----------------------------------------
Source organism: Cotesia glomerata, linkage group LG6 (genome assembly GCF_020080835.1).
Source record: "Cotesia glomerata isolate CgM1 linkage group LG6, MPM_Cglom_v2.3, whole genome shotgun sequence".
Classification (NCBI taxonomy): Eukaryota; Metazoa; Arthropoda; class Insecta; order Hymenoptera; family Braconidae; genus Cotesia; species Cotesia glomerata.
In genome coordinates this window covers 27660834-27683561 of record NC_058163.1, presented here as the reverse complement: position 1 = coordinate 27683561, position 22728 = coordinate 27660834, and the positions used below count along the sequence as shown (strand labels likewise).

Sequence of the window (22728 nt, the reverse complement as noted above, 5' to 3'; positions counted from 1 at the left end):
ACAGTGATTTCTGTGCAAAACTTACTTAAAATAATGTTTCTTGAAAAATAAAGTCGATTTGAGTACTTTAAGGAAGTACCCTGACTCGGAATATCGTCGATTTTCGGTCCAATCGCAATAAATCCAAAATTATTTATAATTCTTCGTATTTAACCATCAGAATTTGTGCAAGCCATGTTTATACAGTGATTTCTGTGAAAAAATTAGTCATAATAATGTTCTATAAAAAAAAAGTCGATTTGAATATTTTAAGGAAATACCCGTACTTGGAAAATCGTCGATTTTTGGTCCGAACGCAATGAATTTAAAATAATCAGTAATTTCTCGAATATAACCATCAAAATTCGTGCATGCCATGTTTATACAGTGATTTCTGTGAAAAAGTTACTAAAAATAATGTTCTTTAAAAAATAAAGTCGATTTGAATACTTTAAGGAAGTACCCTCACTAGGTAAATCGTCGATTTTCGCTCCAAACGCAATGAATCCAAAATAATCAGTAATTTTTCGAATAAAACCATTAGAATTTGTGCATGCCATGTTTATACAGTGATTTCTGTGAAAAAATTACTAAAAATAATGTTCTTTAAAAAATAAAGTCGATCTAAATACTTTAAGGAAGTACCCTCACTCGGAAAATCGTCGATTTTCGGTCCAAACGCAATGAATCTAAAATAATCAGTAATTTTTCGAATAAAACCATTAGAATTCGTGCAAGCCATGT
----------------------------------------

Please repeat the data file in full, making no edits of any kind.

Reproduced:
Source organism: Cotesia glomerata, linkage group LG6 (genome assembly GCF_020080835.1).
Source record: "Cotesia glomerata isolate CgM1 linkage group LG6, MPM_Cglom_v2.3, whole genome shotgun sequence".
Classification (NCBI taxonomy): Eukaryota; Metazoa; Arthropoda; class Insecta; order Hymenoptera; family Braconidae; genus Cotesia; species Cotesia glomerata.
In genome coordinates this window covers 27660834-27683561 of record NC_058163.1, presented here as the reverse complement: position 1 = coordinate 27683561, position 22728 = coordinate 27660834, and the positions used below count along the sequence as shown (strand labels likewise).

Sequence of the window (22728 nt, the reverse complement as noted above, 5' to 3'; positions counted from 1 at the left end):
ACAGTGATTTCTGTGCAAAACTTACTTAAAATAATGTTTCTTGAAAAATAAAGTCGATTTGAGTACTTTAAGGAAGTACCCTGACTCGGAATATCGTCGATTTTCGGTCCAATCGCAATAAATCCAAAATTATTTATAATTCTTCGTATTTAACCATCAGAATTTGTGCAAGCCATGTTTATACAGTGATTTCTGTGAAAAAATTAGTCATAATAATGTTCTATAAAAAAAAAGTCGATTTGAATATTTTAAGGAAATACCCGTACTTGGAAAATCGTCGATTTTTGGTCCGAACGCAATGAATTTAAAATAATCAGTAATTTCTCGAATATAACCATCAAAATTCGTGCATGCCATGTTTATACAGTGATTTCTGTGAAAAAGTTACTAAAAATAATGTTCTTTAAAAAATAAAGTCGATTTGAATACTTTAAGGAAGTACCCTCACTAGGTAAATCGTCGATTTTCGCTCCAAACGCAATGAATCCAAAATAATCAGTAATTTTTCGAATAAAACCATTAGAATTTGTGCATGCCATGTTTATACAGTGATTTCTGTGAAAAAATTACTAAAAATAATGTTCTTTAAAAAATAAAGTCGATCTAAATACTTTAAGGAAGTACCCTCACTCGGAAAATCGTCGATTTTCGGTCCAAACGCAATGAATCTAAAATAATCAGTAATTTTTCGAATAAAACCATTAGAATTCGTGCAAGCCATGT